Incretin-based therapies have been suggested to increase the risk of pancreatitis, but the results of the available studies are controversial. Because results from prospective trials are limited by low statistical power, and because retrospective studies are often subject to bias, a pooled analysis of phase III clinical trials and two endpoint trials was performed.
Event numbers for acute pancreatitis and patient-years of exposure (PYOs) were obtained from representatives of the pharmaceutical companies, or by literature research. Data were pooled for glucagon-like peptide 1 (GLP-1) receptor agonists and dipeptidyl-peptidase 4 (DPP-4) inhibitors in comparison with their respective controls and expressed as exposure-adjusted incidence rates.
A total of 38 cases of pancreatitis were reported in clinical trials with GLP-1 receptor agonists, comprising 17,775 PYOs. With the comparator treatment, nine events occurred in 5,863 PYOs. The pooled event rates were 2.1 and 1.5 per 1,000 PYOs, respectively, resulting in an OR of 1.39 (95% CI 0.67, 2.88). With DPP-4 inhibitors, 57 events were reported in 45,132 PYOs compared with 46 events in 38,883 PYOs with the comparator treatment. Pooled event rates were 1.3 and 1.2 per 1,000 PYOs, respectively, resulting in an OR of 1.07 (CI 0.72, 1.58).
This analysis suggests a trend towards a slightly elevated risk of pancreatitis with GLP-1 receptor agonists. With DPP-4 inhibitors, no consistent trend was found. However, the incidence numbers of cases of pancreatitis were still very small, and the statistical power was limited. Future endpoint trials may help to provide a better estimate of the true risk of pancreatitis with incretin-based therapies.
Incretin-based therapies have been suggested to increase the risk of pancreatitis [1–3], but evaluation of the true risk is hampered by the small number of cases included in individual phase II and III clinical trials. Retrospective analyses of health insurance claims databases or adverse event reporting systems  are associated with methodological uncertainties and have yielded controversial results [2, 5]. Individual prospective trials are unlikely to elucidate differences in the risk of pancreatitis, given the very low incidence of the disease.
In light of these uncertainties, it seems important to pool events of acute pancreatitis across different phase III clinical trials to increase the statistical power. Unfortunately, the results of these trials are often not published as full manuscripts, and essential information on the numbers of cases with acute pancreatitis and the corresponding exposure times is often lacking in such reports . Thus, meta-analyses of the published clinical trials with dipeptidyl-peptidase 4 (DPP-4) inhibitors and glucagon-like peptide 1 (GLP-1) receptor agonists may lack essential data . However, because pharmaceutical companies are required to closely record and monitor these events, it appears more straightforward to obtain these numbers directly from the respective companies. Therefore, leading representatives of all pharmaceutical companies that produce incretin-based therapies were contacted directly in order to obtain the event numbers of acute pancreatitis across their phase III clinical trial programmes. A pooled analysis of the incidence rates of acute pancreatitis with the respective drugs and comparators was performed separately for DPP-4 inhibitors and GLP-1 receptor agonists.
Representatives of the companies Bristol-Myers Squibb, Novo Nordisk, Sanofi, Merck, Novartis, Boehringer Ingelheim and Takeda were contacted with the request to provide the event numbers of acute pancreatitis with the respective drug and non-incretin comparators as well as the corresponding number of patient-years of exposure (PYOs) for the approved GLP-1 receptor agonists exenatide twice daily, exenatide weekly, liraglutide and lixisenatide, as well as the DPP-4 inhibitors sitagliptin, saxagliptin, vildagliptin, alogliptin and linagliptin. These data had already been published for vildagliptin and were therefore derived from the original manuscript. Takeda did not wish to disclose these data, because they intended to publish data on the risk of pancreatitis with alogliptin separately. All other companies responded to our request and provided the data. However, no information on patient characteristics or laboratory variables, particularly amylase and lipase concentrations, could be obtained for further analyses. Because the results of the underlying studies were not always available as published manuscripts, it was also not possible to derive more details on these variables from the published literature.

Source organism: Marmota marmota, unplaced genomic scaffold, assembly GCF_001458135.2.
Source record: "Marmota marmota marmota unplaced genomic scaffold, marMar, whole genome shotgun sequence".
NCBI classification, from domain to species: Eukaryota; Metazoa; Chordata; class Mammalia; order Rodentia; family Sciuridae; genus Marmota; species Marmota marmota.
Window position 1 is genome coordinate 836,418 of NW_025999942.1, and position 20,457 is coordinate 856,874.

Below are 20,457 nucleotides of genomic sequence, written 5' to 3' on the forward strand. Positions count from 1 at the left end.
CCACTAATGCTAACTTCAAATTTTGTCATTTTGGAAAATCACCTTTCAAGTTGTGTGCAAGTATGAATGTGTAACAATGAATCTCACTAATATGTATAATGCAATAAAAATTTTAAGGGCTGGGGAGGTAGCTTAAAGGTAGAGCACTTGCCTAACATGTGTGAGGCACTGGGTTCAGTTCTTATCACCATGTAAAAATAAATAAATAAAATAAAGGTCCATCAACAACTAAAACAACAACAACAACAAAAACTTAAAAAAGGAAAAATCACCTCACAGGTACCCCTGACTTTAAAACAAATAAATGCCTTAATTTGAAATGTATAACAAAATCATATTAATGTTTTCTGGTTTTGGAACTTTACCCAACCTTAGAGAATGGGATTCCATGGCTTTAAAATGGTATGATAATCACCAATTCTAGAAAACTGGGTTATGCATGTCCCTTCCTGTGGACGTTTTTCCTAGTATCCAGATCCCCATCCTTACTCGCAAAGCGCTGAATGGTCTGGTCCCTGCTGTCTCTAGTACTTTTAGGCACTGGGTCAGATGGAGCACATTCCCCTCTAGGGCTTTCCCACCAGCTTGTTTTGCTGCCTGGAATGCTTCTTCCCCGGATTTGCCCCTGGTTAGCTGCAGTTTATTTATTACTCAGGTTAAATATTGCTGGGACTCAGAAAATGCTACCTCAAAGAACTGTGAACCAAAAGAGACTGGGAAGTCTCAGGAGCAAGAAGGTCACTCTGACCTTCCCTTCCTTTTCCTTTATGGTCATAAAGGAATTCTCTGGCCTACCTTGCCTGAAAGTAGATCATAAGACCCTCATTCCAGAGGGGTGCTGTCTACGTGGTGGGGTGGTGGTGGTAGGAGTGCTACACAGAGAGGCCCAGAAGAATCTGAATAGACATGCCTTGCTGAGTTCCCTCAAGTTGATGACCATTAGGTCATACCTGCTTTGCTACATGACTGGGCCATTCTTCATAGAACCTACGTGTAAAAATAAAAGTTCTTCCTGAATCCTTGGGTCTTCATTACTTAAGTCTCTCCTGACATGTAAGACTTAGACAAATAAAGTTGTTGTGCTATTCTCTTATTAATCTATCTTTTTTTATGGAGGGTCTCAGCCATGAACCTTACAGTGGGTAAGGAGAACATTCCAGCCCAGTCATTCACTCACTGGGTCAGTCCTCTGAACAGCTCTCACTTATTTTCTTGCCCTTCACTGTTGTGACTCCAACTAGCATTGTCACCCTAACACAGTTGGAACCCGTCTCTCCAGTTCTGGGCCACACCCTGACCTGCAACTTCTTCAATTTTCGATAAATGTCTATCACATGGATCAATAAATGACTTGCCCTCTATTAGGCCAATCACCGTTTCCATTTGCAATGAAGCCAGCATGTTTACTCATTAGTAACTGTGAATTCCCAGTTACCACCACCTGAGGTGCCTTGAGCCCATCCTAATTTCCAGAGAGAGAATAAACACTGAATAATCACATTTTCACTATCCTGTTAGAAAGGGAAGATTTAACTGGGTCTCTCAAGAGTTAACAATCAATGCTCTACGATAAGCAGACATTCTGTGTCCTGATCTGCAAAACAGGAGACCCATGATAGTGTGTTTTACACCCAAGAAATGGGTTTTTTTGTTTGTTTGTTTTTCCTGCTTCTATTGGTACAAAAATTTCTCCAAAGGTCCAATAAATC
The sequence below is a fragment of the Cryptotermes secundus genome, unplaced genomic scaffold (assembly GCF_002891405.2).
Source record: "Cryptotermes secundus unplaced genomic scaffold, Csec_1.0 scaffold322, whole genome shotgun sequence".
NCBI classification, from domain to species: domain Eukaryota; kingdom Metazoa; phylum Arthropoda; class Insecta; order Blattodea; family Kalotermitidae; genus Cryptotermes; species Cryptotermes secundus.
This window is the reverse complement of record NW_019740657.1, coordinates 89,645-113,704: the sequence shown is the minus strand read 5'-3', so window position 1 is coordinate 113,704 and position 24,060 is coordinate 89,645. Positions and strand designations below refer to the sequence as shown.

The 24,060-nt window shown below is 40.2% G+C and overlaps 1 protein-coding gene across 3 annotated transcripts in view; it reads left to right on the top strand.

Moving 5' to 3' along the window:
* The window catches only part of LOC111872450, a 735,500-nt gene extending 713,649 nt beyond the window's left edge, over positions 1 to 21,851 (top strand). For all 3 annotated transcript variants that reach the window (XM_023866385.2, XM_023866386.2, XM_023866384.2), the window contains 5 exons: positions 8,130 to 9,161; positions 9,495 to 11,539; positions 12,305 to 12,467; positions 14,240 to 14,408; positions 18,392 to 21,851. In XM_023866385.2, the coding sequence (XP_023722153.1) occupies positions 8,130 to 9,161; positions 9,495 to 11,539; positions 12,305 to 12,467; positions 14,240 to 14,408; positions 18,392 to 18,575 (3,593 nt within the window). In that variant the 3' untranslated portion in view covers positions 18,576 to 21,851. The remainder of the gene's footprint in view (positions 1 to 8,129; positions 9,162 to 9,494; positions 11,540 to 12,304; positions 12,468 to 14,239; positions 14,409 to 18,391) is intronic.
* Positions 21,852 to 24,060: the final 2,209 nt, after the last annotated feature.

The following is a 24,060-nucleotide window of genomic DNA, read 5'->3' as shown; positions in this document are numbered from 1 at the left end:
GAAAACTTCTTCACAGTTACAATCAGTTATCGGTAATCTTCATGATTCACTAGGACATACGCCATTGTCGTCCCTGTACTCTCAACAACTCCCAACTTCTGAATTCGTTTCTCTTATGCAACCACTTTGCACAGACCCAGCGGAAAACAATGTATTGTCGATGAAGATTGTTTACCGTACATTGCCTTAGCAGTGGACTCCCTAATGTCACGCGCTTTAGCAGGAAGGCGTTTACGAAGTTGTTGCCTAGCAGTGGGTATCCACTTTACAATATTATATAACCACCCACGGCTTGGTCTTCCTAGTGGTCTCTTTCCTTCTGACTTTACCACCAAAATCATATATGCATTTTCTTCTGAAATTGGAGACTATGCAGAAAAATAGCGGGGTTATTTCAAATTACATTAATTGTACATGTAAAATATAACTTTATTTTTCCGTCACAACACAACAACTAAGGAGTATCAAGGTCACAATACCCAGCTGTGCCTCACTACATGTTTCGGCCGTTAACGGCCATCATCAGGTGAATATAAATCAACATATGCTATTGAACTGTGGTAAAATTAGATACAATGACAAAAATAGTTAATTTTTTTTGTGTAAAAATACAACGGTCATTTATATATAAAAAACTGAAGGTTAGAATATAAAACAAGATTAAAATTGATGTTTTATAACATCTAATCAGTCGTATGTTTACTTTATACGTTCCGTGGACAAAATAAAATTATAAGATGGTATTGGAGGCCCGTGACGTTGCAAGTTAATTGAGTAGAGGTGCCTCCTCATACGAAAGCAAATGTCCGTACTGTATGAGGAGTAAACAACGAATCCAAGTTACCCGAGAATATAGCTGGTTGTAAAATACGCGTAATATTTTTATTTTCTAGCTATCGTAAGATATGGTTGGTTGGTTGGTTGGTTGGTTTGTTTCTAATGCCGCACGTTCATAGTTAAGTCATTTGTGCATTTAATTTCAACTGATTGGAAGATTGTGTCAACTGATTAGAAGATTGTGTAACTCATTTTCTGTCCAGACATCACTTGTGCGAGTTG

Because pancreatitis was not further specified in the cases of saxagliptin and vildagliptin, no distinction could be made between acute and chronic pancreatitis in this analysis. In the other cases, only events of acute pancreatitis were analysed. All reported adverse events categorised as acute pancreatitis were included, irrespective of whether or not adjudication had been performed. All other incretin-based medications were excluded from the comparator group. Only in the case of liraglutide did the comparator medications include sitagliptin and exenatide. However, no cases of pancreatitis had occurred with these comparator treatments.
All the data were primarily derived from the phase III clinical trial programmes. Because prospective endpoint studies comprising large patient populations had just been published for saxagliptin (The Saxagliptin Assessment of Vascular Outcomes Recorded in Patients with Diabetes Mellitus [SAVOR]–Thrombolysis in Myocardial Infarction [TIMI] 53 trial [SAVOR-TIMI 53]; NCT01107886) and alogliptin (Examination of Cardiovascular Outcomes with Alogliptin versus Standard of Care [EXAMINE]; NCT00968708), the respective incidence numbers of acute pancreatitis that were reported from these trials were also included in a broader analysis [7, 8]. In the case of alogliptin, the exact exposure time was not reported in the manuscript. Therefore, exposure was estimated by multiplying the patient number by the median duration of exposure. With saxagliptin, only events adjudicated as definite and possible pancreatitis were available from the final SAVOR-TIMI 53 manuscript.
Data were pooled for the GLP-1 receptor agonists and DPP-4 inhibitors in comparison with the respective control groups (including placebo and non-incretin drugs) and expressed as exposure-adjusted incidence rates.
Events of reported pancreatitis and exposure (patient years) to either incretin-based drugs (GLP-1 receptor agonists or DPP-4 inhibitors) or non-incretin-based comparator drugs/placebo were compared using contingency table analysis, calculating the ORs, 95% CIs and p values for the comparison, using GraphPad Prism version 5.02 for Windows (GraphPad Software, San Diego, CA, USA; www.graphpad.com). This was done for each compound and for events within each drug class (either GLP-1 receptor agonists or DPP-4 inhibitors). In addition, a meta-analysis was performed comparing pancreatitis events and exposure (patient-years) using Comprehensive Meta-Analysis version 2.2.064 (Englewood, NJ, USA), calculating the rate ratios and their 95% CIs, and the p value or difference.